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Some Clinical Indicators of Cancer in Dogs

As dog owners, we naturally want to prevent our pets from getting sick, and knowledge is the key to doing just that. Everyone knows that the sooner cancer is diagnosed, the better your dog’s chances of beating it and living longer.

Dogs, like humans, are susceptible to developing cancer as they age. Unlike our human family, they can’t tell us when something is wrong. Some animals may try to cover up their illness from you. To help your dog feel more comfortable while you and your vet figure out the best course of action, familiarize yourself with some of the signs of canine cancer.

Dog Cancer Symptoms to Look Out For

Pet cancer symptoms are not always obvious, but you know your animal companion better than you give yourself credit. Early detection of disease is crucial, both for pets and humans. The following list contains some of the cancer symptoms that are frequently disregarded although they must be addressed.

1. Lumps and Bumps

A strange bump or lump on your dog’s body or genital area may be the first sign of a more serious issue, just as in humans. Although some tumors may be harmless, you still shouldn’t take any chances. Check your pet’s skin once a month as a matter of routine. Verify the areas around the face and the ears. 

Cancer can spread rapidly from a small lump or bump. Always consult a vet if any of the bumps bleed or have discharge. Websites like can give you ideas about the different types of illnesses of your pets that can be fatal to it.

2. Changes in Appetite and Weight Loss

Any change in your dog’s eating habits, such as avoiding food during mealtimes or eating less than usual, may indicate an underlying health issue. Your pet’s weight shouldn’t change much unless you’ve actively tried to reduce it.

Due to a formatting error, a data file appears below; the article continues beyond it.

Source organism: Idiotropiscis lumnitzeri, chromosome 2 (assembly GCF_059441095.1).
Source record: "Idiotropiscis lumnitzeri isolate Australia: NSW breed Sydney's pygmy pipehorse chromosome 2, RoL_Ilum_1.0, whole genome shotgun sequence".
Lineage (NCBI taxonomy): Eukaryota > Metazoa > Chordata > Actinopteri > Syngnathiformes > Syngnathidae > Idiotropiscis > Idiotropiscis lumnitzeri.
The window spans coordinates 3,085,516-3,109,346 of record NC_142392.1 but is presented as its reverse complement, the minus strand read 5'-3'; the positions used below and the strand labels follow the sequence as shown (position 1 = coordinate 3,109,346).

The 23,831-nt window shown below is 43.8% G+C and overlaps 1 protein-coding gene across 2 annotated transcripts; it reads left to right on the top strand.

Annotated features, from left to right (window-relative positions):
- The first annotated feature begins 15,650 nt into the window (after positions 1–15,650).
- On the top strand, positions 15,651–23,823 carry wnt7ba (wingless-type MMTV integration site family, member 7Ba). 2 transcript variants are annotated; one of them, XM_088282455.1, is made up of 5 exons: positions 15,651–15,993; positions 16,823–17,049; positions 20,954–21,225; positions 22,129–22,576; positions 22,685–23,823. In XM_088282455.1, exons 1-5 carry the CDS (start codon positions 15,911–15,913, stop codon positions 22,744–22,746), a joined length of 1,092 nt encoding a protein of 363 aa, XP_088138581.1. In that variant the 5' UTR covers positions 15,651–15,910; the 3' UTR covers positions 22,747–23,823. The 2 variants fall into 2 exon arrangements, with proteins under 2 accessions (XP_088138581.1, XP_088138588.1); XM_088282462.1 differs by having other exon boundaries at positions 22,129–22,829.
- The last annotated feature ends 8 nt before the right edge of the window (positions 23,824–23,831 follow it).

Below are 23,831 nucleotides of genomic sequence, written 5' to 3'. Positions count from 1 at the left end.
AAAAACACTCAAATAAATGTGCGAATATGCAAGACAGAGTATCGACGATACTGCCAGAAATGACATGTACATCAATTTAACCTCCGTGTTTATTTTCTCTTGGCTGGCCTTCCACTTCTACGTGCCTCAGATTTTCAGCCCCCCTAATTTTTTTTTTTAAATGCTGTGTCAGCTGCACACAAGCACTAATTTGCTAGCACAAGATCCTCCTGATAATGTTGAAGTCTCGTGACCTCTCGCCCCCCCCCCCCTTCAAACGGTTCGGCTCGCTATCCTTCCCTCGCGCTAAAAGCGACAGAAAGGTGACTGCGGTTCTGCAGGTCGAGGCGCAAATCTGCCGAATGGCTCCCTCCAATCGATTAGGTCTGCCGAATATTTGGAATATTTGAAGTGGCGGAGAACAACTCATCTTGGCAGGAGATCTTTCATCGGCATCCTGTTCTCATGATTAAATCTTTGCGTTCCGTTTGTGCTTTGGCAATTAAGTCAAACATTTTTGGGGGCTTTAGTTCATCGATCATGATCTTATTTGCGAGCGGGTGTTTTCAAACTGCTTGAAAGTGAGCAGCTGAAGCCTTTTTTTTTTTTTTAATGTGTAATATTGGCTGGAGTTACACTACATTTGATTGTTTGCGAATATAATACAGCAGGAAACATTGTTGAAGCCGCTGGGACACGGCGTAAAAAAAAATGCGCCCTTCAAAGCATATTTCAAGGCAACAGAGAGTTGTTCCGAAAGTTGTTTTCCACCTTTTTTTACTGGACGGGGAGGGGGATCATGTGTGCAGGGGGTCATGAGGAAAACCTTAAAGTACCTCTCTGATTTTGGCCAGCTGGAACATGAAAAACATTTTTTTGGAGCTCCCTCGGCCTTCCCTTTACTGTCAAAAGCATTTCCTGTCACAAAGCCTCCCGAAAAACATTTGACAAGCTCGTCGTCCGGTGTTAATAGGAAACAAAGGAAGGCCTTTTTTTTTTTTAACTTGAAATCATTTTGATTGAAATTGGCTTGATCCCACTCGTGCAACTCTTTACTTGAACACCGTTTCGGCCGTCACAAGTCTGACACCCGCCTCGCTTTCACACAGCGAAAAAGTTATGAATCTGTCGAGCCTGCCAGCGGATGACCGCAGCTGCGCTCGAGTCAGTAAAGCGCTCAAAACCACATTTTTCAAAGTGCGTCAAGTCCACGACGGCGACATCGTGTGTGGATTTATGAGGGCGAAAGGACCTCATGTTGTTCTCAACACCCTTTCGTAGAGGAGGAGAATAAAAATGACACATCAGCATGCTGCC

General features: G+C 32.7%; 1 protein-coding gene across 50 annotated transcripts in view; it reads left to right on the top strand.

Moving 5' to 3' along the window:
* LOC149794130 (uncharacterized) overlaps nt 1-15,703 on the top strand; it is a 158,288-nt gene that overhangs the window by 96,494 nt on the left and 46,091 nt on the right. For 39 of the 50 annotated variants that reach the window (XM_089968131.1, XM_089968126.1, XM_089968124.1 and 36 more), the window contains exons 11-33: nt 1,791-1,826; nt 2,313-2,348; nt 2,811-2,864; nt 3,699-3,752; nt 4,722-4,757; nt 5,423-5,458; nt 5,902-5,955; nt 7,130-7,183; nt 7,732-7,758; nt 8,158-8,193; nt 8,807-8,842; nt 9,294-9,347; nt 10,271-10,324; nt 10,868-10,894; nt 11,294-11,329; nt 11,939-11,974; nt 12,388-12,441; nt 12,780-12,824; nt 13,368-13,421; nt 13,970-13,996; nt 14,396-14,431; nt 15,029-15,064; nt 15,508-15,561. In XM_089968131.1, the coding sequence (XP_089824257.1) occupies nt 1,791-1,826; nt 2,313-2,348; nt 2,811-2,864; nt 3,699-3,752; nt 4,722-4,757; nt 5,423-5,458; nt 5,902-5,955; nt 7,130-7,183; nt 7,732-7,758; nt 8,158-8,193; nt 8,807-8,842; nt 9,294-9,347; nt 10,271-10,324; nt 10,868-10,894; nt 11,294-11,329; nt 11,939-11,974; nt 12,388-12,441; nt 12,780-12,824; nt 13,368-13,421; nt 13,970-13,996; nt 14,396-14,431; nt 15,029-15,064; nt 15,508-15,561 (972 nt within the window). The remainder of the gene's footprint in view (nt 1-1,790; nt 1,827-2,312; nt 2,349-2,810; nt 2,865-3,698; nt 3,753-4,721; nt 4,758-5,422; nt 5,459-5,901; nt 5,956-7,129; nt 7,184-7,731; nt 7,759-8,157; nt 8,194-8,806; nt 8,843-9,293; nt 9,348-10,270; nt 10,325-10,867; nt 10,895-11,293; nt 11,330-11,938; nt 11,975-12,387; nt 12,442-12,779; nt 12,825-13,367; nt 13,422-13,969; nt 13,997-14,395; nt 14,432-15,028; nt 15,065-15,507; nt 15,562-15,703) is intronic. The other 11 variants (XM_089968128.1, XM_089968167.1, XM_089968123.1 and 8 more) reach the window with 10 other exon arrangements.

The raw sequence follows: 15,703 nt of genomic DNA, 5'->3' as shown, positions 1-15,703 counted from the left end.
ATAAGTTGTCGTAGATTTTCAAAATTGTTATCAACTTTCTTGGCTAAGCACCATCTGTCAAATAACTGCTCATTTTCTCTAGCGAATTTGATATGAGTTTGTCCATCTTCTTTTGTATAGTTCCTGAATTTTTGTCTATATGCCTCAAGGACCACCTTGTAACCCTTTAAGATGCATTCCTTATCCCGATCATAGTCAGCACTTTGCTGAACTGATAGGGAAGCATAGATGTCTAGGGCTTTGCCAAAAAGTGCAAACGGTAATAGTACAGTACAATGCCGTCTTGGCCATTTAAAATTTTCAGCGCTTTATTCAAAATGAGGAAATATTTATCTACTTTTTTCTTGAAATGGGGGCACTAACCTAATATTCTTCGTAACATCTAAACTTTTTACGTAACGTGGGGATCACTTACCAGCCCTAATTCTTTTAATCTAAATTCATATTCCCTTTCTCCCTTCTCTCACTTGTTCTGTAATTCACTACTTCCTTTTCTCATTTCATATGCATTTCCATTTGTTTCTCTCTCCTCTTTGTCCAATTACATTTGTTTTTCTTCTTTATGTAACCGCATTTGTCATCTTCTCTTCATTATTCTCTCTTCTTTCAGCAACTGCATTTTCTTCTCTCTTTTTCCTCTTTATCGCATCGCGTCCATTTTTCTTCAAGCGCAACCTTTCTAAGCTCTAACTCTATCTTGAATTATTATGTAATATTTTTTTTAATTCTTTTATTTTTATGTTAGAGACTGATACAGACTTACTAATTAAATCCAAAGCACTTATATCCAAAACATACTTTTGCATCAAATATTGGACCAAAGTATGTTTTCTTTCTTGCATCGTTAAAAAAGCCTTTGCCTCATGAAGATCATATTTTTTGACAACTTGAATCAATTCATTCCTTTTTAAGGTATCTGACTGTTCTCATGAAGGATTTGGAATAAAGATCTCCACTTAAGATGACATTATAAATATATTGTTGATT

A loss of appetite is just one of the common secondary symptoms. Seek veterinary care immediately if you discover your dog is rapidly losing weight. If your pet manifests these symptoms, you need to consult a dog oncology expert right away.

3. Changes in Behavior

Is your dog suddenly lethargic? Is your dog losing interest in playtime and outings? Have they turned hostile? Most health issues in dogs manifest themselves as noticeable changes in behavior. Distinguish between a lazy and a lethargic dog. Your dog’s temperament is something you understand better than anyone else. 

Please consult your vet for hookworm prevention if you notice a change in his behavior, including excessive snoozing. Seek veterinary care immediately if you discover your dog is rapidly losing weight.

4. Non-Healing Wounds

Dogs with abnormalities like lumps or abscesses frequently try to bite at the affected area, which only makes the situation worse. Having cancer makes it so that open sores don’t seem to heal. Bring your pet to the vet for a complete examination if a cut or scrape doesn’t heal after a few days.

5. Pale Gums

When pets come in for checkups, one area that veterinarians always pay attention to is the gums. This is because the gums can reveal critical information about a pet’s overall health. If you observe that your dog’s gums are pale (typically a very light pink color as opposed to red), this could be an indication of blood loss, which is a factor that frequently contributes to cancer.